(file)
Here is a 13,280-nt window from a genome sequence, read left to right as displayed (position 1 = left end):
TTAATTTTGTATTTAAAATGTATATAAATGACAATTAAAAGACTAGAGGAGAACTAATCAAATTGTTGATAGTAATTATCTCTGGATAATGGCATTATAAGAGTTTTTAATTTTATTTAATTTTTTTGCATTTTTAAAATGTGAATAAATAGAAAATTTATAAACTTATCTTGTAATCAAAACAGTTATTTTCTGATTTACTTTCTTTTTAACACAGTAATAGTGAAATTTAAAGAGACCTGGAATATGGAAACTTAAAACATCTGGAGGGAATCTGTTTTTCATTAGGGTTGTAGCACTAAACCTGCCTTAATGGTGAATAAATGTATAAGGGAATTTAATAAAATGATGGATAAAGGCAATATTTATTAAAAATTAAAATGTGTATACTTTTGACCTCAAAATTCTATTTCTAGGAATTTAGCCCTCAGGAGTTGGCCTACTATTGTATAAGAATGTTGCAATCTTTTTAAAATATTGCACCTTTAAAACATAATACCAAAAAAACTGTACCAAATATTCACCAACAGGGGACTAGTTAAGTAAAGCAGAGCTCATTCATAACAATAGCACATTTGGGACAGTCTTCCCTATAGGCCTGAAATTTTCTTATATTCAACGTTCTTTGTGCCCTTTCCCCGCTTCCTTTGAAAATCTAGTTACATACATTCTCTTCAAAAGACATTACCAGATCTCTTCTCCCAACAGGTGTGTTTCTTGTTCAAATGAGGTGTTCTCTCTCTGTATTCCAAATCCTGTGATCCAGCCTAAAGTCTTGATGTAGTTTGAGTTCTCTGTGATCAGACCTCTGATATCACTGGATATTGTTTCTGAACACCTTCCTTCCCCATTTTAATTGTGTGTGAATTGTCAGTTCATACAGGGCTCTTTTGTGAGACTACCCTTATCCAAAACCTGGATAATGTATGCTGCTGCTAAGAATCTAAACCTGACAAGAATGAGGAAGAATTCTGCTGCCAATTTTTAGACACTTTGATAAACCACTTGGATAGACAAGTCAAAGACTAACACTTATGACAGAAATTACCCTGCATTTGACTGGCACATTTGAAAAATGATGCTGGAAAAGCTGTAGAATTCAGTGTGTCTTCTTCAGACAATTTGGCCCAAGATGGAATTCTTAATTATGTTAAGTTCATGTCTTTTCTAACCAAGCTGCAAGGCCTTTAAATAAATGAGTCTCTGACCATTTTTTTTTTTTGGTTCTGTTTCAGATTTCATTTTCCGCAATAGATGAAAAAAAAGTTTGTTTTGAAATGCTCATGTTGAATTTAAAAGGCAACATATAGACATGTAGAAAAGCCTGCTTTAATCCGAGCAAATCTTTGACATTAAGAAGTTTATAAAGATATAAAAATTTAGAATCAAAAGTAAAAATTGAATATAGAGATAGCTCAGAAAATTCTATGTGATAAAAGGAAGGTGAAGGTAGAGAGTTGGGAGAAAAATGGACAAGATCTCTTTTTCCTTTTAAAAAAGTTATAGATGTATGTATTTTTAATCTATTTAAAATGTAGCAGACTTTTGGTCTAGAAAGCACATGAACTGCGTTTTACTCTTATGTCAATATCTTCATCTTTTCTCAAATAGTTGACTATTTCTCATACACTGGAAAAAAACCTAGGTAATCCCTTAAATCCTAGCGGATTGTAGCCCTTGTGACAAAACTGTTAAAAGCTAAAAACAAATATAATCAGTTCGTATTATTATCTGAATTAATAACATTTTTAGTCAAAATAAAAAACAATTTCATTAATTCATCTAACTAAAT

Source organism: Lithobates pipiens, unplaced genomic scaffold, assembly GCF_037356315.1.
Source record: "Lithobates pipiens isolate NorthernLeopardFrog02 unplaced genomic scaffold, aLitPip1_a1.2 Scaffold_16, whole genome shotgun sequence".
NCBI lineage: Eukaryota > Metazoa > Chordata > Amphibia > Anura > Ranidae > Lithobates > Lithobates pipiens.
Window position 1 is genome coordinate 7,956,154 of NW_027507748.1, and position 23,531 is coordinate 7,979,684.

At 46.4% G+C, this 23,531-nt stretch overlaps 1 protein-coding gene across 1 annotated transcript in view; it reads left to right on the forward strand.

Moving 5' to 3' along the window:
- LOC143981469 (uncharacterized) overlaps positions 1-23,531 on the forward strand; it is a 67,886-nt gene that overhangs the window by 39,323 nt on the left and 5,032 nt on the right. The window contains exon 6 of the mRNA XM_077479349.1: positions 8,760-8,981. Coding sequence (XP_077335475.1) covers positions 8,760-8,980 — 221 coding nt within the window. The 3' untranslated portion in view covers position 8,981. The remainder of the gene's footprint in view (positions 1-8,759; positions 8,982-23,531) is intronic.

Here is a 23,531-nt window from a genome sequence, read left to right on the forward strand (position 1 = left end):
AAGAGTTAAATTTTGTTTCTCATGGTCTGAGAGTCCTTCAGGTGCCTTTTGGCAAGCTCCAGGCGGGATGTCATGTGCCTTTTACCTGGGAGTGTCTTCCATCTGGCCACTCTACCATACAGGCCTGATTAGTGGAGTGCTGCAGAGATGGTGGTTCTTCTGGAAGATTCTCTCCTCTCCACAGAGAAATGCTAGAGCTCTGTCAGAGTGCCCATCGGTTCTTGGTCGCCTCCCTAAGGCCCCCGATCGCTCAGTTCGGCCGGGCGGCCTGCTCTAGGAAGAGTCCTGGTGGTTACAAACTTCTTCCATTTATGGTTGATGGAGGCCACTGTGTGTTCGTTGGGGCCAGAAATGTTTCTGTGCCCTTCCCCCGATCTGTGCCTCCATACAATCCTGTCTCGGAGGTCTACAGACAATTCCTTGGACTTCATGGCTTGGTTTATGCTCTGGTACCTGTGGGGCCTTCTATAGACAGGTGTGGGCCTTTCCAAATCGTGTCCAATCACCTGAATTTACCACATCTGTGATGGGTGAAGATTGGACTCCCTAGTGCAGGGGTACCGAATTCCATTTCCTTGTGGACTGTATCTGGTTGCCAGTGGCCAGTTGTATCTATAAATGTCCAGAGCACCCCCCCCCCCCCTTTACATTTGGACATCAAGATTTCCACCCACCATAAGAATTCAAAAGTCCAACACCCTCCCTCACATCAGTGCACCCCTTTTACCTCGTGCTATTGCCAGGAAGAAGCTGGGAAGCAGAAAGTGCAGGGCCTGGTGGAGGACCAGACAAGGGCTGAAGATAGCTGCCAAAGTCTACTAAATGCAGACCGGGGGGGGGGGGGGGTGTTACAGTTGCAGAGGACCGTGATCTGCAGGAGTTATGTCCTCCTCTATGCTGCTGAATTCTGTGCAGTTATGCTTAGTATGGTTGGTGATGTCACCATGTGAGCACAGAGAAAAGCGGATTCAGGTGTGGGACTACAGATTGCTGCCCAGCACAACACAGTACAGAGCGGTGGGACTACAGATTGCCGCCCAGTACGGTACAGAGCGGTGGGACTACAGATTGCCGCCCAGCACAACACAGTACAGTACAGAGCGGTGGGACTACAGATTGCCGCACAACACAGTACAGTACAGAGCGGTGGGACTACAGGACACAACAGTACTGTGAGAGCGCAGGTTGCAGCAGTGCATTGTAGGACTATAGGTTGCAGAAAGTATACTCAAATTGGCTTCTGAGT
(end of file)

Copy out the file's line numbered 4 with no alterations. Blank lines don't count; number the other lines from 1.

Source record: "Lithobates pipiens isolate NorthernLeopardFrog02 unplaced genomic scaffold, aLitPip1_a1.2 Scaffold_16, whole genome shotgun sequence".